Role playing exercises are a specific kind of group work. Here, instead of solving a problem, the students in the group take on pre-assigned roles and dramatize a problem as characters. The advantage to role playing exercises is that it allows students to engage with issues on a more immediate and emotional level. Role plays also help students overcome shyness, since it is sometimes easier for students to play an assigned role, rather than to defend their own individual ideas. Role play exercises also appeal to contemporary students who like to "learn by doing."
Principles for creating role play exercises:
- Clearly define the roles that students are to play, and what the various goals of the participants should be
- Form groups of appropriate size.
- Allow time for questions and discussion of the scenarios.
- End the role play as soon as the problem is resolved (don't let it drag on).
- Leave time for discussion afterwards.
Examples of role play exercises:
- One of the most fertile areas for role-play exercises is social contract theory. Christina M. Bellon has a wonderful role play exercise for Hobbes. One of the most interesting aspects of her work is that she spells out the individual roles in great detail, so that the students playing the various roles have both reasons for wanting to particpate in civil society, but also reasons not to one to do so. "At Play in the State of Nature: Assessing Social: Contract Theory Through Role Play." Teaching Philosophy. 24.4 ( 2001): 315-325.
- Another approach is to have students take on the roles of various philosophers. See Charles J. Dougherty, "Philosophical Role Playing." Teaching Philosophy. 4.1 (1981): 39-45.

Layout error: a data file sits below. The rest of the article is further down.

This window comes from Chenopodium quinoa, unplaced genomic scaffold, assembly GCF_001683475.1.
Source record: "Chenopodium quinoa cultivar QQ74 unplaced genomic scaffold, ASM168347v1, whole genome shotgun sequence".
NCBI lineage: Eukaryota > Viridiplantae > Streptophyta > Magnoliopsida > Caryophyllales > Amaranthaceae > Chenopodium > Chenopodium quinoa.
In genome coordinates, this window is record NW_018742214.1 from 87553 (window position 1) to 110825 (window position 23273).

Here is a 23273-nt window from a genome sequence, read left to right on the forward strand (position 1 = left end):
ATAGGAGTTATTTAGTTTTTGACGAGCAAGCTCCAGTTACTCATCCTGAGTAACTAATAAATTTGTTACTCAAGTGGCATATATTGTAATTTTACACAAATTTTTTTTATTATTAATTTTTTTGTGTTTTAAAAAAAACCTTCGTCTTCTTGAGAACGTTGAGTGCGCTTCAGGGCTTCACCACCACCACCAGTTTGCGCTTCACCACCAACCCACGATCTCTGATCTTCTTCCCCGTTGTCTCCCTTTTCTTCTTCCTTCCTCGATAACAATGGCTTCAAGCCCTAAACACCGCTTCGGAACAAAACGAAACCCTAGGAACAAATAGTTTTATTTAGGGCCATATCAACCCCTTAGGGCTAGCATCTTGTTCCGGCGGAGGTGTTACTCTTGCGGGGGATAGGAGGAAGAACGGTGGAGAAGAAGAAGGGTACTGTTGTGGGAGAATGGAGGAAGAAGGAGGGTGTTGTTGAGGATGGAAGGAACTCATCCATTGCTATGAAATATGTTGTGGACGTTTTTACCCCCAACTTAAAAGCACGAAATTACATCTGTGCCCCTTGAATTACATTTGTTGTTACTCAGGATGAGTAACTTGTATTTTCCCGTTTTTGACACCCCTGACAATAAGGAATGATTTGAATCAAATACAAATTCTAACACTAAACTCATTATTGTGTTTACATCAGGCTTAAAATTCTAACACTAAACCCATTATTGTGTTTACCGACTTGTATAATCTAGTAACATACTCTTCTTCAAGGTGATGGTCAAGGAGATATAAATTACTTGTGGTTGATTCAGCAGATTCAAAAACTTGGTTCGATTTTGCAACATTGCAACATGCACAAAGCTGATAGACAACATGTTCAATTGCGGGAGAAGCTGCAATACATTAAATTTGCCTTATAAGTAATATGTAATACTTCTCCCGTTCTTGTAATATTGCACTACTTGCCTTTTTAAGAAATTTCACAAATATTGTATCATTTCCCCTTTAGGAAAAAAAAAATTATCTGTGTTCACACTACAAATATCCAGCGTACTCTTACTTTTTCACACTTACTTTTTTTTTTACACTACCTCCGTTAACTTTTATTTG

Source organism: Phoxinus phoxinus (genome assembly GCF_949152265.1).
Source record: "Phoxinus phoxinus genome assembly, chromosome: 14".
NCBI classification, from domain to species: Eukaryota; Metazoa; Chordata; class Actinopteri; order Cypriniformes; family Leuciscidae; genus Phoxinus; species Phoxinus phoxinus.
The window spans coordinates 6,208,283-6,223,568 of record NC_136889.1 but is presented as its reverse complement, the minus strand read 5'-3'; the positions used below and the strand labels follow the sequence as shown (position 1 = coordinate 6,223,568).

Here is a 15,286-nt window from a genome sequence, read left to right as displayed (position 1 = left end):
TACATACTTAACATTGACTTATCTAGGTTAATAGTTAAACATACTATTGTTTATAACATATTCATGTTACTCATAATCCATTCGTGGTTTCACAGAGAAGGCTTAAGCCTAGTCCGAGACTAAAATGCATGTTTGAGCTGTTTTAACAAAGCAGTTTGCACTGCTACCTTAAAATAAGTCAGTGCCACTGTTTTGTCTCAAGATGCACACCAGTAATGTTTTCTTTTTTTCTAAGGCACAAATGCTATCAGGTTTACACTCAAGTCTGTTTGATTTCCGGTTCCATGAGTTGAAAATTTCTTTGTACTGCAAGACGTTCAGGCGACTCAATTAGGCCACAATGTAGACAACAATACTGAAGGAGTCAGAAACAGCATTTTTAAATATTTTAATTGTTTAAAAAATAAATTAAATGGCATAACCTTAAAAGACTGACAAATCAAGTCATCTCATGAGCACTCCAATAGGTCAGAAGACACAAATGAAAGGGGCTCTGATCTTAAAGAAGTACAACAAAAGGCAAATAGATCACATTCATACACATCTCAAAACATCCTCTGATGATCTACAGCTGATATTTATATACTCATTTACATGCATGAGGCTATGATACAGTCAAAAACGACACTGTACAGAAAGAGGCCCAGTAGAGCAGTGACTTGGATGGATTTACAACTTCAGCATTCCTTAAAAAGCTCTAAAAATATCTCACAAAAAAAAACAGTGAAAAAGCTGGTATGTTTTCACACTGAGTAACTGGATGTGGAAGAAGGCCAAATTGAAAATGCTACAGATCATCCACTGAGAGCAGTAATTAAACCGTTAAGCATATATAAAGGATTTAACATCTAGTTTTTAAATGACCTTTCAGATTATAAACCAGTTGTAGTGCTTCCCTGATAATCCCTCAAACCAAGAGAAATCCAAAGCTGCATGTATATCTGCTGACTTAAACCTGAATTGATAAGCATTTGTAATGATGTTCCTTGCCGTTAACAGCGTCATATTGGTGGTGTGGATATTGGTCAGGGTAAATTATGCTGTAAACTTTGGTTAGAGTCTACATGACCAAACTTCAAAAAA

- A simple role play focuses on the value of philosophy for students. After reading Bertrand Russell's chapter on the Value of Philosophy have students debate whether the college needs to have a philosophy department. This could be done in groups of four or five including the following: an employer; an administrator who is trying to save money and wants to cut this department; a student who wants to keep the department; another who wants to eliminate it. It is necessary, of course, to assign the roles, so students have permission to attack philosophy or defend it without being accused of trying to curry favor with the teacher.
Nickerson, Stephanie, "Role-Play: and Often Misued Active Learnign Strategy," Teaching Excellence 19:4 (2007-2008).
Davis, Barbara Gross, Tools for Teaching (San Francisco: Jossey-Bass, 2009), 229-232.
Barkley, Elizabeth, K. Patricia Cross, Claire Howell Mauor, Collaborative Learning Techniques (San Francisco: Jossey Bass, 2005), 150-155.
Update: October 15, 2009